Well this is 30. It doesn’t feel ultimately different from 29. That’s always the expectation as a kid, that the annual shift will suddenly make itself known as another 365 days turn over to the next. Then as you’re an adult and the passage of time seems smoother, slower you realise it just ain’t like that. I already had the aches and pains that periodically make themselves known. It’s not like I suddenly reached the magical age of “old” and my limbs fell off. I’m also not the bastion of wisdom that comes with age. Still got years to collect it all. Dribs and drabs, drip by drip. Three decades in I’m surprised at how young I feel, but with the knowledge of how young I’m not. The ability to be as reckless as I was ten years ago, but the insight to know that’s unlikely to go well. Drip by drip.
Today’s weather, on the other hand, has not gone drip by drip. We’re away on the Milford Sound tour in a cross between overcast and downpour. Asking our guide if this weather was standard, he cheerfully replied to my friend “oh no, this is the worst weather I’ve seen in years. It was 28 degrees and sunny last week.” Happy Birthday, I guess. Regardless of the wetness, it’s been a pretty rad way to spend the day. Away on an adventure with my girlfriend and best mates. It’s kind of tough to feel hard done by when any shit situation becomes fodder for more jokes. Misery alchemists, turning tragedy into comedy in record time. If my limbs did suddenly fall of at 30, I’ve no doubt they’d help me find the silver lining.
Despite anything nature could throw at us, the scenery has been unbelievable. I’m not sure I’ve used the word “incredible” sincerely quite so many times in one day before. Enormous mountains towing above the clouds. Streams becoming waterfalls. Huge green gorges, gushing rivers and crystal clear lakes. The tour guide has been offering helpful, interesting commentary along the way. Well versed in history about the area, he’s also delivered insight on both flora and fauna. Okay, so now I sound like I’ve aged another 30 years, but it’s bloody fascinating. Apparently the karearea falcon (on the NZ $20 note) can fly at speeds of up to 180km per hour. That’s insane.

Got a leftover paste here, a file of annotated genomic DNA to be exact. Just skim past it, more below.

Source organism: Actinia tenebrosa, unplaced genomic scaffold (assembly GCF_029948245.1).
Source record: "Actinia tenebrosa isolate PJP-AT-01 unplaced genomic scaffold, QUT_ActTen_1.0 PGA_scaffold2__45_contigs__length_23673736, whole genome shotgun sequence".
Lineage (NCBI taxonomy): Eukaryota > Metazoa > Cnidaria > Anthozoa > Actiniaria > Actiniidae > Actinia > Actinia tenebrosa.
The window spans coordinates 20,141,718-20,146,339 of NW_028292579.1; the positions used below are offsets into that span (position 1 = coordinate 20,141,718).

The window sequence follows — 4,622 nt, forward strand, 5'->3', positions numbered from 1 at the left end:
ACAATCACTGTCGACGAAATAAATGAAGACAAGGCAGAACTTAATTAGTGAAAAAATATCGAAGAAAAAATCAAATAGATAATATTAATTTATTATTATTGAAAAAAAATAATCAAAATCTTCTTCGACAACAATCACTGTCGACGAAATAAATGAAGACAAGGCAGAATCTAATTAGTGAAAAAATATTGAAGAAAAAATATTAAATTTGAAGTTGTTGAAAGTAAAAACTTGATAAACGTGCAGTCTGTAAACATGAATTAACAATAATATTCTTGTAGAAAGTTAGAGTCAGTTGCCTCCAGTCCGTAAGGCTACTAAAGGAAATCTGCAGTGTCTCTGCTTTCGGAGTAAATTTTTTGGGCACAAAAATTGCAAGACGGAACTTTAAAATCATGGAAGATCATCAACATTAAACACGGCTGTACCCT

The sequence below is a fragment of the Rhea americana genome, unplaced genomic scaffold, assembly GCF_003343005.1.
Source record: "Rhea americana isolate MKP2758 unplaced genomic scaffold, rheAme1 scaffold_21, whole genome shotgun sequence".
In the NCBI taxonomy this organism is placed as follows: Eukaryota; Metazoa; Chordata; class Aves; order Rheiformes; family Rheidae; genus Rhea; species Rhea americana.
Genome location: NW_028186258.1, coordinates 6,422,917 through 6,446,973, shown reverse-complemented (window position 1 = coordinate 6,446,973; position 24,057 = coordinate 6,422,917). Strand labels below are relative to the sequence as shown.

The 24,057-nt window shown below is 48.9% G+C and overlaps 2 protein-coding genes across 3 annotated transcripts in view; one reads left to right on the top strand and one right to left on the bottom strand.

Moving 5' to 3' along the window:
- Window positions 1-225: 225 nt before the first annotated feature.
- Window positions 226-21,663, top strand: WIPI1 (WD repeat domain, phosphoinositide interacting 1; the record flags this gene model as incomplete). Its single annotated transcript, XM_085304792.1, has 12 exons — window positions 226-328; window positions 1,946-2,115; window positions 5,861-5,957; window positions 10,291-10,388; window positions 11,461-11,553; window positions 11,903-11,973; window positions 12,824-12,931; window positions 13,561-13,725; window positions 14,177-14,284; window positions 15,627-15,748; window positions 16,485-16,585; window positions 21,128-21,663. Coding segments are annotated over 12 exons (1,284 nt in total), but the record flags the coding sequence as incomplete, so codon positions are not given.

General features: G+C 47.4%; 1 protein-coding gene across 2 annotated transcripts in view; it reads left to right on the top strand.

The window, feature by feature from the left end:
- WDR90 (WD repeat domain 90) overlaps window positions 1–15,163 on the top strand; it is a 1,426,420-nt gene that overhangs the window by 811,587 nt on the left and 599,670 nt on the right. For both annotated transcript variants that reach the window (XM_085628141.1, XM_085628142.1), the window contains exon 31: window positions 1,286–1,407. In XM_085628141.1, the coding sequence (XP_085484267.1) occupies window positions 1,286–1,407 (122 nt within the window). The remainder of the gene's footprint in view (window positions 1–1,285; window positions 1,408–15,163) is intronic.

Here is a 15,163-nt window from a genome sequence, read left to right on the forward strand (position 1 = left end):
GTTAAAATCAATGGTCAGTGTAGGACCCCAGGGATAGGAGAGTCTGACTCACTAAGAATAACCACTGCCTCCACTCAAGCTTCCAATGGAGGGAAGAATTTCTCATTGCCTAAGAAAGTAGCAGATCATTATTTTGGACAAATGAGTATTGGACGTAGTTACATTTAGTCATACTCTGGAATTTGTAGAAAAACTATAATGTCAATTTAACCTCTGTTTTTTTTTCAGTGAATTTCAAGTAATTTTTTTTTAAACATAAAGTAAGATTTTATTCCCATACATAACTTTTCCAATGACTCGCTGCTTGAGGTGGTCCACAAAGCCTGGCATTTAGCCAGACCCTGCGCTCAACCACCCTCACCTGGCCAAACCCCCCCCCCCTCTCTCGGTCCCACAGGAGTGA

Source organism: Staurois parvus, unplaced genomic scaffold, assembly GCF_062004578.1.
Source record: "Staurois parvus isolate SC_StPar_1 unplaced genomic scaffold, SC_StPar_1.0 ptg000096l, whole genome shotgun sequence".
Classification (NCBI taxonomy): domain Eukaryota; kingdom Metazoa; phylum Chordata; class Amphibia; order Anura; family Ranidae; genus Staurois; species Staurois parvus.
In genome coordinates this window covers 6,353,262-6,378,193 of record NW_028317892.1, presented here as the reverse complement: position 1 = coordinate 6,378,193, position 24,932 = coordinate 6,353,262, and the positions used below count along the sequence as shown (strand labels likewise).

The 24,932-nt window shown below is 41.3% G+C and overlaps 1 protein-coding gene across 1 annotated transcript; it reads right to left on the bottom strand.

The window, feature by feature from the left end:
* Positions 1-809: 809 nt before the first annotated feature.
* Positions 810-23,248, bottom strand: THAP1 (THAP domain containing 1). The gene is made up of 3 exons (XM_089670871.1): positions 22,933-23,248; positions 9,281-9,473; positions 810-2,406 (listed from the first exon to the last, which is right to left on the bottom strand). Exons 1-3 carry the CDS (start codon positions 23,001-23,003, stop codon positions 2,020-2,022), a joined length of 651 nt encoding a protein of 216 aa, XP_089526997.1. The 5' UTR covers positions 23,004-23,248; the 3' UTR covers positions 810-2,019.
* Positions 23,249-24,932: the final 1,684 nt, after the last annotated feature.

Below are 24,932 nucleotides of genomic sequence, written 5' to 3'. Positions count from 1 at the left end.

We saw ducks that dove underwater to find food and keas posing for photos on top of a car. One also walked up to the bus door and started chewing on the insulation. The guide told us it’s pretty common for one kea to attract attention while several other keas, unnoticed, sow disorder. Mischievous little bastards. Dolphins are pretty rare around the Milford sounds, showing up around once every ten days, but we had a big pod jumping and splashing in front of the boat. The driver stopped and we gawked, passengers cooing accordingly. They were pretty damn rad. A cluster of sea lions adorned a large rock, sleeping despite the rugged terrain. Sea lions don’t give a fuck. We passed right by a huge waterfall and it was amazing just how powerful it felt. The gust at the bottom was almost enough to blow us back. We got pretty soaked, but it was worth it to be so cowed by the elements.
Maybe the waterfalls washed off on me, but it’s hard not to gush about how fortunate I feel. I’m 30, celebrating in the time zone of my birth, surrounded by a bunch of my favourite people in the world. I think I’m doing pretty damn well. I even still have all the limbs I was born with.